How do you know if the speaker is a male or female? Most people would answer by the pitch of a speaker’s voice. Now, study suggests that there may be another way to do this. According to a researcher from the University of Colorado Boulder, a person’s style of speech may help a listener to perceive the gender of the speaker.
People often think of gender differences in the voice primarily as a biological difference; therefore, the research looks at potential for other factors other than how testosterone lowers the voice.
As part of the process of transitioning from female to male, participants in the research were treated with the hormone testosterone which cause a number of physical changes, including the lowering of a person’s voice. The researcher recorded the voices of 15 transgender men. Software was used to determine the frequency of the “s” sounds each participant made. In order to look at how the “s” sounds affected perception, the recording of each participant’s voice recording was digitally manipulated. A group of 10 listeners identified the gender of the speaker.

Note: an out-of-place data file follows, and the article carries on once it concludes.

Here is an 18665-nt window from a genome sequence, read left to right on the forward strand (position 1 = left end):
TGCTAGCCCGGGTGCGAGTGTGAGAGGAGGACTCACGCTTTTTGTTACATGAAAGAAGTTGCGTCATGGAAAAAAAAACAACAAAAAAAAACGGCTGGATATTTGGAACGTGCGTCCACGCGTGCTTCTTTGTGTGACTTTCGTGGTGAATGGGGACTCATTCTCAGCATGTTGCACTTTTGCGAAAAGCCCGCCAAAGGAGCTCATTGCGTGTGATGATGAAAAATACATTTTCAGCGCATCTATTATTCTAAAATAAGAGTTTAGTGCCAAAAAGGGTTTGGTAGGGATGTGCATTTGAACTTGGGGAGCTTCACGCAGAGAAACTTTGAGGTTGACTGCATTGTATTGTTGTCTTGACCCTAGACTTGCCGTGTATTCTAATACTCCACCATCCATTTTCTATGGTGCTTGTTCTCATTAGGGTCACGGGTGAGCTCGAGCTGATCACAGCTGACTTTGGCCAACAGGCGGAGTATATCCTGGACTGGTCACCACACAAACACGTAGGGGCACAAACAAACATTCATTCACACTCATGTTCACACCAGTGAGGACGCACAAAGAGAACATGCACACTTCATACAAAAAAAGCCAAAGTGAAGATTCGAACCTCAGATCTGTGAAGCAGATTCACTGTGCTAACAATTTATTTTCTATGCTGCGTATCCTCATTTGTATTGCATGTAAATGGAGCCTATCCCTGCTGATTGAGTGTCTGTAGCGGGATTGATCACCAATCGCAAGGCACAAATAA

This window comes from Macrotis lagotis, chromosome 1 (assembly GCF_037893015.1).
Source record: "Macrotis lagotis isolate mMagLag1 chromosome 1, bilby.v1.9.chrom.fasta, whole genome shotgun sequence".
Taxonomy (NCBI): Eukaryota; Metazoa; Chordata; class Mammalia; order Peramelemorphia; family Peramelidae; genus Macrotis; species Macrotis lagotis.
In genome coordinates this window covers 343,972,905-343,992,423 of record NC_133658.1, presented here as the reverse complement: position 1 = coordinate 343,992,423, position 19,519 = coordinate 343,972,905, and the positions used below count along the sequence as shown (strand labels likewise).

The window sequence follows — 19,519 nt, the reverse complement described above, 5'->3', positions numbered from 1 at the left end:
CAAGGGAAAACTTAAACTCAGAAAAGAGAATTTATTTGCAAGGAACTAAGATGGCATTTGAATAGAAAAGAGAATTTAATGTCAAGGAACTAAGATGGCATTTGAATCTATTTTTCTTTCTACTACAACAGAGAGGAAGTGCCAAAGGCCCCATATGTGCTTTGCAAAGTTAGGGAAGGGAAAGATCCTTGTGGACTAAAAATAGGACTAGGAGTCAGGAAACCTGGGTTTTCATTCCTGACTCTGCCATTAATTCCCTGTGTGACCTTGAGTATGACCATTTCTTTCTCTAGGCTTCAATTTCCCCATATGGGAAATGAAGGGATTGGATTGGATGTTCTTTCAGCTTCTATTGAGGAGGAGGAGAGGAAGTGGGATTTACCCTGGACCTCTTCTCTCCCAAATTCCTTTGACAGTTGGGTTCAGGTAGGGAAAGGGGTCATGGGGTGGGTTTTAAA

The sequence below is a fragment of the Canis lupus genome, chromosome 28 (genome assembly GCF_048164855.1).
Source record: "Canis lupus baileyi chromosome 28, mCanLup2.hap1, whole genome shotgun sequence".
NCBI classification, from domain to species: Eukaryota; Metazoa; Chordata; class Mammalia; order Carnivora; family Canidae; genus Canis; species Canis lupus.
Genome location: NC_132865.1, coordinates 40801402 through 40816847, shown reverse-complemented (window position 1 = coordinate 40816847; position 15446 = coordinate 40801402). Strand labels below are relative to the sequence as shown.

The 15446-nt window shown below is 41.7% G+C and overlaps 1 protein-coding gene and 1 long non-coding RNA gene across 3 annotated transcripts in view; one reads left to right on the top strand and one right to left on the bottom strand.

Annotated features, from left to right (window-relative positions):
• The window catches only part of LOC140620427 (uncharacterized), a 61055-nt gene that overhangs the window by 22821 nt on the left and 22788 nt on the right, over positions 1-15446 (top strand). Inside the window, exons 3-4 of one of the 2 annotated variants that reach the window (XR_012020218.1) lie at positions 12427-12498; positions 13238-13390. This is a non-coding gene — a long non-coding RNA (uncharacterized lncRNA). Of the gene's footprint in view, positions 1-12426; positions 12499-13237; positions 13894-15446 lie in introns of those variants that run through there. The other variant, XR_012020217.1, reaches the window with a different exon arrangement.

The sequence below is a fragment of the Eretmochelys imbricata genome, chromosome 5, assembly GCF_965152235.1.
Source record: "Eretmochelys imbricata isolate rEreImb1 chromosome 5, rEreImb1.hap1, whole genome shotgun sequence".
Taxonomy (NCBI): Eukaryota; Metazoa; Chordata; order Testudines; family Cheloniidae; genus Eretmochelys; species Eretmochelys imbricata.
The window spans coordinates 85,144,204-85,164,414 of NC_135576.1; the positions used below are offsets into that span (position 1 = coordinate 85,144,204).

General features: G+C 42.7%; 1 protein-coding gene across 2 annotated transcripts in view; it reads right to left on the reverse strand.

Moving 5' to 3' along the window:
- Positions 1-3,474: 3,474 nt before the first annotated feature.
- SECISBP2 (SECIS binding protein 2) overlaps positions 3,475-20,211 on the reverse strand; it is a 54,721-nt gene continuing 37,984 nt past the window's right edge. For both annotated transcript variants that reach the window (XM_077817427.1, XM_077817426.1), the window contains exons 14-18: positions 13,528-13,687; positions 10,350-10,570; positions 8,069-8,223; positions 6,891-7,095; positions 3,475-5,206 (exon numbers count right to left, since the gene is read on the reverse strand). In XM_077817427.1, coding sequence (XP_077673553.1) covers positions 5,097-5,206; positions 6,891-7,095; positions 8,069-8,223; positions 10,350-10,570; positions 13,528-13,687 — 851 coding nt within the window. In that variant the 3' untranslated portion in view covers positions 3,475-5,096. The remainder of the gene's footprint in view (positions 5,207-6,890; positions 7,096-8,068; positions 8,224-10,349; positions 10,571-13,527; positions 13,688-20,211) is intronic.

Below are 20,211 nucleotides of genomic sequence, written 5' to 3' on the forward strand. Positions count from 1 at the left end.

The findings from the research were quite fascinating. The way people pronounce their “s” sounds and the amount of resonance they use when speaking brings about the perception of gender. A voice could have a higher pitch and still be perceived as male if the speaker pronounced “s” sounds in a lower frequency by moving the tongue farther away from the teeth.
Generally, a high frequency ‘s’ has been stereotypically associated with women’s speech, but interestingly, this research shows a voice as more masculine or more feminine are influenced by speech traits that are socially not biologically driven.
Next time you talk to someone, you may try listening to how a speaker pronounce the ‘s’ and see for yourself if there’s a difference between a female and a male speaker.